The issue however that I want to discuss is the manner in which this provision can be used foreign copyright owners or to be more precise foreign software copyright owners such as Microsoft, Adobe, SAP, Autodesk etc. All these companies have been filing copyright infringement suits regularly before the Delhi High Court for the last decade and their enforcement campaigns have met with stunning success partly because they have managed to build up an excellent team of law firms in Delhi to prosecute on their behalf. One hiccup in their campaign was the case of Microsoft v. Dhiren Gopal where Justice Dhingra, now retired, passed a stinging judgment against Microsoft accusing it of forum shopping wherein it would sue defendants from other cities in Delhi despite the fact that Microsoft had offices in those other cities. The decision was widely reported in the media and the blogs. A Division Bench of the Delhi High Court however stayed Justice Dhingra’s judgment because it had gone over-board in its criticism. For reasons best known to Microsoft it never advertised the fact that the Division Bench had passed such an order. Since the Order is unavailable on the website of the Delhi High Court, I cannot give you a link to the same. Microsoft managed to sue defendants from Hyderabad and Bangalore before the Delhi High Court on the basis of Section 62 of the Copyright Act i.e. it was residing and carrying on business within the jurisdiction of the High Court.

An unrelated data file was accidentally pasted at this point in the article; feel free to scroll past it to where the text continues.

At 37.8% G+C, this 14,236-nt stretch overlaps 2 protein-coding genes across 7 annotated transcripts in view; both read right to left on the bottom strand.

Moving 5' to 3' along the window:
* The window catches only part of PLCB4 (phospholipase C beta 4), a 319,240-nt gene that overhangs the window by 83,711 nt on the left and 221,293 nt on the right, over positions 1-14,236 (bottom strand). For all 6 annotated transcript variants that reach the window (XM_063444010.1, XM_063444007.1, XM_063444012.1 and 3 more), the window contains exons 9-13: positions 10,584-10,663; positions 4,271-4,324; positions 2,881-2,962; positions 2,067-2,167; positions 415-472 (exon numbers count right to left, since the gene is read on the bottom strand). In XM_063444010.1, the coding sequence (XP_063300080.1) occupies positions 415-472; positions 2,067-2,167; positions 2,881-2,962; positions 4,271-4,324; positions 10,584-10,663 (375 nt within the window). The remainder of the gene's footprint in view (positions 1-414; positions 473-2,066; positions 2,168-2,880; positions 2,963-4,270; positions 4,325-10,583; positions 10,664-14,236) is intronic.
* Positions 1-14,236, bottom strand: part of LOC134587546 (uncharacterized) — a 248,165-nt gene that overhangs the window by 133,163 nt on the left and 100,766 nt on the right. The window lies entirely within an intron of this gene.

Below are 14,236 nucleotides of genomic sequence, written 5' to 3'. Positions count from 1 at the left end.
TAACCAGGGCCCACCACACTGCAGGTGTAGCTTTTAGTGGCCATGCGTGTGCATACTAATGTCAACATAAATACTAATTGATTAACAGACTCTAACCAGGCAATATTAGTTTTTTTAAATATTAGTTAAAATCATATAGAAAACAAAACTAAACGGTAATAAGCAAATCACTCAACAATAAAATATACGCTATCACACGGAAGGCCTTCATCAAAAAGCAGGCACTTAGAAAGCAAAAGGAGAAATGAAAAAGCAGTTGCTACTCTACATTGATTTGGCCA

The million dollar issue however is whether companies like Microsoft, Adobe and SAP are actually residing and carrying on business within the jurisdiction of the Delhi High Court. I ask this question because all these companies file their law-suits with the foreign corporations as the first plaintiff i.e. Microsoft Corporation, Adobe Systems Incorporated, Autodesk Incorporated, SAP Aktiengesellschaft are named as the first party. The Delhi High Court website does not allow its viewers to read the names of the second plaintiffs but I am guessing that it’s the Indian subsidiaries who are the second plaintiffs otherwise they will not be able to claim Section 62 jurisdiction since most of these foreign corporations do not function directly in India. The reason that foreign corporations are made the first plaintiff is because they most probably are the owners of copyright. For example the Windows Vista and MS Office on my system claim to be owned by Microsoft Corporation which is an American company. Even the MS Office which I bought in Hyderabad claims to be owned only by Microsoft Corporation i.e. the U.S. Company. There is no claim of an exclusive licencing agreement between Microsoft Corporation and its Indian subsidiary – Microsoft Corporation India Pvt. Ltd. The possible reason for no licencing agreement is that subsidiaries are not to be trusted with IP and also tax becomes a major issue if the copyright is licenced to the Indian subsidiary. I’m guessing that the remaining software companies follow the same practice.